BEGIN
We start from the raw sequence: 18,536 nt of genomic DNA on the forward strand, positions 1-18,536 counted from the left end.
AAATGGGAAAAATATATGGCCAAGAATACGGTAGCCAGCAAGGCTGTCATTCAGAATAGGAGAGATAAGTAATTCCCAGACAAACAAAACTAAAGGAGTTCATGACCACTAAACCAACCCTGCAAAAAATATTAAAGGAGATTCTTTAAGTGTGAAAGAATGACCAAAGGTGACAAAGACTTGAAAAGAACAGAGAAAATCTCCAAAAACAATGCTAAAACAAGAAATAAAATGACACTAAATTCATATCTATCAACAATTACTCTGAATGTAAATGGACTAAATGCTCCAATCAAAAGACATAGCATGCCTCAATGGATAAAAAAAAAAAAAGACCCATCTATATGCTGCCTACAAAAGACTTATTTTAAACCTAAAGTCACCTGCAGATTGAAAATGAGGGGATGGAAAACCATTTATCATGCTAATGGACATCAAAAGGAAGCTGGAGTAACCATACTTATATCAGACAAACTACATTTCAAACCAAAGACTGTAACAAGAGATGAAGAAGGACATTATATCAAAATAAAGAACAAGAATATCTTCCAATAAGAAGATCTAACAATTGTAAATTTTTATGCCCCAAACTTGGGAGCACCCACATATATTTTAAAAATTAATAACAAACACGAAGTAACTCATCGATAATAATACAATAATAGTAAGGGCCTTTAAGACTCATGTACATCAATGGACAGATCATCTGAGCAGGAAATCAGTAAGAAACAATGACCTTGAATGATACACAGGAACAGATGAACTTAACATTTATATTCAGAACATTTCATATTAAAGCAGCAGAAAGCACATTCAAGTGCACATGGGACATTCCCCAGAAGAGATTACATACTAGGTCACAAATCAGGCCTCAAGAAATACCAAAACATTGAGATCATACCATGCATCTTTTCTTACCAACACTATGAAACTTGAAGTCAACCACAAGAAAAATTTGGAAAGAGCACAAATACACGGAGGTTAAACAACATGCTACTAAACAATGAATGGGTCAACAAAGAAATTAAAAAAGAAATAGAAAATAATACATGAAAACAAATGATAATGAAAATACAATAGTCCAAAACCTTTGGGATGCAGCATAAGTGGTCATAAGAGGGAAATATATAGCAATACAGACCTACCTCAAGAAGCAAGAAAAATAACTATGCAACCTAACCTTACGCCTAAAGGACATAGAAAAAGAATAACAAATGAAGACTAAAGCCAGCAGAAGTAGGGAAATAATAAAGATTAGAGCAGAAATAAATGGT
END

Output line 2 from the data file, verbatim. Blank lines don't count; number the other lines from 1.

AAATGGGAAAAATATATGGCCAAGAATACGGTAGCCAGCAAGGCTGTCATTCAGAATAGGAGAGATAAGTAATTCCCAGACAAACAAAACTAAAGGAGTTCATGACCACTAAACCAACCCTGCAAAAAATATTAAAGGAGATTCTTTAAGTGTGAAAGAATGACCAAAGGTGACAAAGACTTGAAAAGAACAGAGAAAATCTCCAAAAACAATGCTAAAACAAGAAATAAAATGACACTAAATTCATATCTATCAACAATTACTCTGAATGTAAATGGACTAAATGCTCCAATCAAAAGACATAGCATGCCTCAATGGATAAAAAAAAAAAAAGACCCATCTATATGCTGCCTACAAAAGACTTATTTTAAACCTAAAGTCACCTGCAGATTGAAAATGAGGGGATGGAAAACCATTTATCATGCTAATGGACATCAAAAGGAAGCTGGAGTAACCATACTTATATCAGACAAACTACATTTCAAACCAAAGACTGTAACAAGAGATGAAGAAGGACATTATATCAAAATAAAGAACAAGAATATCTTCCAATAAGAAGATCTAACAATTGTAAATTTTTATGCCCCAAACTTGGGAGCACCCACATATATTTTAAAAATTAATAACAAACACGAAGTAACTCATCGATAATAATACAATAATAGTAAGGGCCTTTAAGACTCATGTACATCAATGGACAGATCATCTGAGCAGGAAATCAGTAAGAAACAATGACCTTGAATGATACACAGGAACAGATGAACTTAACATTTATATTCAGAACATTTCATATTAAAGCAGCAGAAAGCACATTCAAGTGCACATGGGACATTCCCCAGAAGAGATTACATACTAGGTCACAAATCAGGCCTCAAGAAATACCAAAACATTGAGATCATACCATGCATCTTTTCTTACCAACACTATGAAACTTGAAGTCAACCACAAGAAAAATTTGGAAAGAGCACAAATACACGGAGGTTAAACAACATGCTACTAAACAATGAATGGGTCAACAAAGAAATTAAAAAAGAAATAGAAAATAATACATGAAAACAAATGATAATGAAAATACAATAGTCCAAAACCTTTGGGATGCAGCATAAGTGGTCATAAGAGGGAAATATATAGCAATACAGACCTACCTCAAGAAGCAAGAAAAATAACTATGCAACCTAACCTTACGCCTAAAGGACATAGAAAAAGAATAACAAATGAAGACTAAAGCCAGCAGAAGTAGGGAAATAATAAAGATTAGAGCAGAAATAAATGGT